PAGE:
According to many sources inside Burma, what little aid is being allowed into the country is being confiscated by the generals and then some portion of it is either being sold to the people at outlandishly inflated prices or an inferior substitute is being put in its place while the original aid is kept for the generals and their families or those loyal to them.
A Rangoon resident said military trucks had come to Nyaungpinlay market in the city to sell instant noodle packets, but no one had bought them. In Bogalay, you can buy raincoats donated by the UN, as many as you like for 8000 [kyat]. Rolls of tarpaulin can be bought in Bogalay’s Chinatown for 100,000 a roll. Merchants bought all 100 rolls straight away,” he said.
“A shopkeeper who sold food to refugees in Bogalay on 4 May asked soldiers from Battalion 66 to help her keep order, but the soldiers took away all her merchandise and did not return it,” he went on. “Soldiers also took away all the goods from a boat that docked in Bogalay harbour after the storm and then sold them in the market four or five days later.”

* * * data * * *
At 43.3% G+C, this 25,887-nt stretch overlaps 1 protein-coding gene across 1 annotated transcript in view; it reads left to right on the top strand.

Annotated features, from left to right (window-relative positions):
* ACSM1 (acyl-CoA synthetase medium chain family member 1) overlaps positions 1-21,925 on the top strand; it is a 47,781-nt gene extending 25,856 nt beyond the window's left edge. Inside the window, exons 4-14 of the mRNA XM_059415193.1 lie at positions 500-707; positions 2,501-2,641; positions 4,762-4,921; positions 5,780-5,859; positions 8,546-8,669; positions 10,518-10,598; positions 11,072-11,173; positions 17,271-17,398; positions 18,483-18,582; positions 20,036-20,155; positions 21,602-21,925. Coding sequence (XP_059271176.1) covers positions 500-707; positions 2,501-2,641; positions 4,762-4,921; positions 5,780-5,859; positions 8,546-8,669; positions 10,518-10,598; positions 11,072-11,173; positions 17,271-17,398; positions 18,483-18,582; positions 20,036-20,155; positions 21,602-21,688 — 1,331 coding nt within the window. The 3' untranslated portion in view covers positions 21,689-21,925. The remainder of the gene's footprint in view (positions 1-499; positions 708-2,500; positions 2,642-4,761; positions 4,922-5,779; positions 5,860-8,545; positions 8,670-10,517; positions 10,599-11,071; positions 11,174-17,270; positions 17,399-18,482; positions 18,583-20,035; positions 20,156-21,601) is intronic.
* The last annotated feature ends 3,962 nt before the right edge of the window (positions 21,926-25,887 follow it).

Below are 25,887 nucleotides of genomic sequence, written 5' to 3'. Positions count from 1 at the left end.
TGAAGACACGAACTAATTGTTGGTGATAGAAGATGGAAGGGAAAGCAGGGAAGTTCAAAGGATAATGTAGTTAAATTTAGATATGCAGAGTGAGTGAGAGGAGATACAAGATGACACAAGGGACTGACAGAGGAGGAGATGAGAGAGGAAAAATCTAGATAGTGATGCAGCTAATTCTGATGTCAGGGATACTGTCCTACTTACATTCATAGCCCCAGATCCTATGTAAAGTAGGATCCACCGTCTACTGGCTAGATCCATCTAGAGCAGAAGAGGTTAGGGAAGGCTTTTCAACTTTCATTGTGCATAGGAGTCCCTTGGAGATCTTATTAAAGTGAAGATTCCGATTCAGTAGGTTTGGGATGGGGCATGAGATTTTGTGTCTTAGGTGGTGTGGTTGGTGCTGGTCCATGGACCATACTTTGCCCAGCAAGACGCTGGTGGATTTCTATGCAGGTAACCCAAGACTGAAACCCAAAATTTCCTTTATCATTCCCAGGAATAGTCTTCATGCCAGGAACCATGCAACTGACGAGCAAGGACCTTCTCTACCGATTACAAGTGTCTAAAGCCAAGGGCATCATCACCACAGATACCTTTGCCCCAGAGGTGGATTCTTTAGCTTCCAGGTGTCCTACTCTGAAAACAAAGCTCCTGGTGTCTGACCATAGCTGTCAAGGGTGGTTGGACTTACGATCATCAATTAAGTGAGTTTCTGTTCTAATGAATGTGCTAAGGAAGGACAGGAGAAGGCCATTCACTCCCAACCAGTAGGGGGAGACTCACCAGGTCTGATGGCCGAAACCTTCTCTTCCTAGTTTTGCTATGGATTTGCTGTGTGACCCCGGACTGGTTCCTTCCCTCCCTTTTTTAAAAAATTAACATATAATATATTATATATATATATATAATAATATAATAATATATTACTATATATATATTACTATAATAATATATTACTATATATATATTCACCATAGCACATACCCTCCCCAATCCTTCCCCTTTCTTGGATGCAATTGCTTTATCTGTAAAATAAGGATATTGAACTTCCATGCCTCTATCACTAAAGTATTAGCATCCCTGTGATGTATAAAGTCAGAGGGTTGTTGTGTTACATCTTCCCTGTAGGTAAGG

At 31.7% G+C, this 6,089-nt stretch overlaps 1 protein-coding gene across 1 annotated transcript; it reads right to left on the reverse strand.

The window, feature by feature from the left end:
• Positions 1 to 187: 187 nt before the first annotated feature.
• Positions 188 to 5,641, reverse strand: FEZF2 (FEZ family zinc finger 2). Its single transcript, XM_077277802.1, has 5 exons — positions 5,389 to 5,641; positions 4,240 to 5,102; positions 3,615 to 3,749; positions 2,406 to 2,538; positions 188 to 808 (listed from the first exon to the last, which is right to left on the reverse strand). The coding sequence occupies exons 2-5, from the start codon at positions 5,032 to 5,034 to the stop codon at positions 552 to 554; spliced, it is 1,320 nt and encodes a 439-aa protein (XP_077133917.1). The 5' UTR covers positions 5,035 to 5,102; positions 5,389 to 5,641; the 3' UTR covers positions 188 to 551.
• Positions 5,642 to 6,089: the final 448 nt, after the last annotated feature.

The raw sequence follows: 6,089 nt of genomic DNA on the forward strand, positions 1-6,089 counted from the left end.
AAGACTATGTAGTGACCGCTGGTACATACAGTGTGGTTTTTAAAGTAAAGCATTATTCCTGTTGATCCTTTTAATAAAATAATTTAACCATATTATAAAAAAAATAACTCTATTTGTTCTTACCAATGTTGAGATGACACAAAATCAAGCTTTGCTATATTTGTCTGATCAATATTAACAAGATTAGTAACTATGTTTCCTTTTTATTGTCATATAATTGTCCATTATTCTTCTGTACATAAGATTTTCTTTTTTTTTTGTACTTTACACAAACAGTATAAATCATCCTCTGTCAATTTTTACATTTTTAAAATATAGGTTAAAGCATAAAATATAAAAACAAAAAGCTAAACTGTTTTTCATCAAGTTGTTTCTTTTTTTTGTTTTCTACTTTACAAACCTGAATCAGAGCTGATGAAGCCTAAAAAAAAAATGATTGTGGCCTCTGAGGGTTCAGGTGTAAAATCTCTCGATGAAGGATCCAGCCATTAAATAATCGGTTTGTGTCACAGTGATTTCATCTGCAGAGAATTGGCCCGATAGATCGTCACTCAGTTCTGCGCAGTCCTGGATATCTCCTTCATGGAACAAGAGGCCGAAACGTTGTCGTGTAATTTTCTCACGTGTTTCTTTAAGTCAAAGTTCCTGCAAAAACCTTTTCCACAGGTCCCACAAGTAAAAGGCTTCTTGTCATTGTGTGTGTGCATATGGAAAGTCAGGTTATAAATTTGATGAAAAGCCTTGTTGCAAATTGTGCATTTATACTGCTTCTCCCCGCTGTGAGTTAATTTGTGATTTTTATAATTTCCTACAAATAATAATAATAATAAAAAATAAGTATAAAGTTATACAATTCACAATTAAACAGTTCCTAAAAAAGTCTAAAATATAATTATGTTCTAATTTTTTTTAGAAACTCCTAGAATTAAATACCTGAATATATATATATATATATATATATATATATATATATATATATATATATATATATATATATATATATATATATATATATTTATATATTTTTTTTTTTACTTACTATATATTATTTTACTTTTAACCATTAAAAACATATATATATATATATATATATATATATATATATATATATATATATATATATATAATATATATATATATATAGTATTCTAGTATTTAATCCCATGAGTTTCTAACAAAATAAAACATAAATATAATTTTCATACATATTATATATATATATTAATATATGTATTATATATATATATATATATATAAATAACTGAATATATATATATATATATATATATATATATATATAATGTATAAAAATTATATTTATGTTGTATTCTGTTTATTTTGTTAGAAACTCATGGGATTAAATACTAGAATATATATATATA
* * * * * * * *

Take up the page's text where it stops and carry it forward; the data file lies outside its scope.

National League for Democracy spokesperson U Nyan Win said party members had seen foreign relief supplies on sale in a Rangoon market. “Our storm relief committee went to buy quite a lot of towels from Mingalar market to donate them to refugees,” he said.
“When we looked at them back in the office, they were labeled ‘WFP’ and had a Japanese flag in the middle with ‘Donated by the people of Japan’ written underneath.” Nyan Win stressed the government’s duty to ensure relief supplies get to the people who need them most.
It is a hard thing to say that we should not make donations in such an emergency. But we certainly should not make donations through the usual channels. Why? Because it only further empowers the thugs who currently hold the lives of millions in their greedy fists.
If we make contributions it should be through established NGOs that are already on the ground in Myanmar with a proven track record of getting aid to people in distress.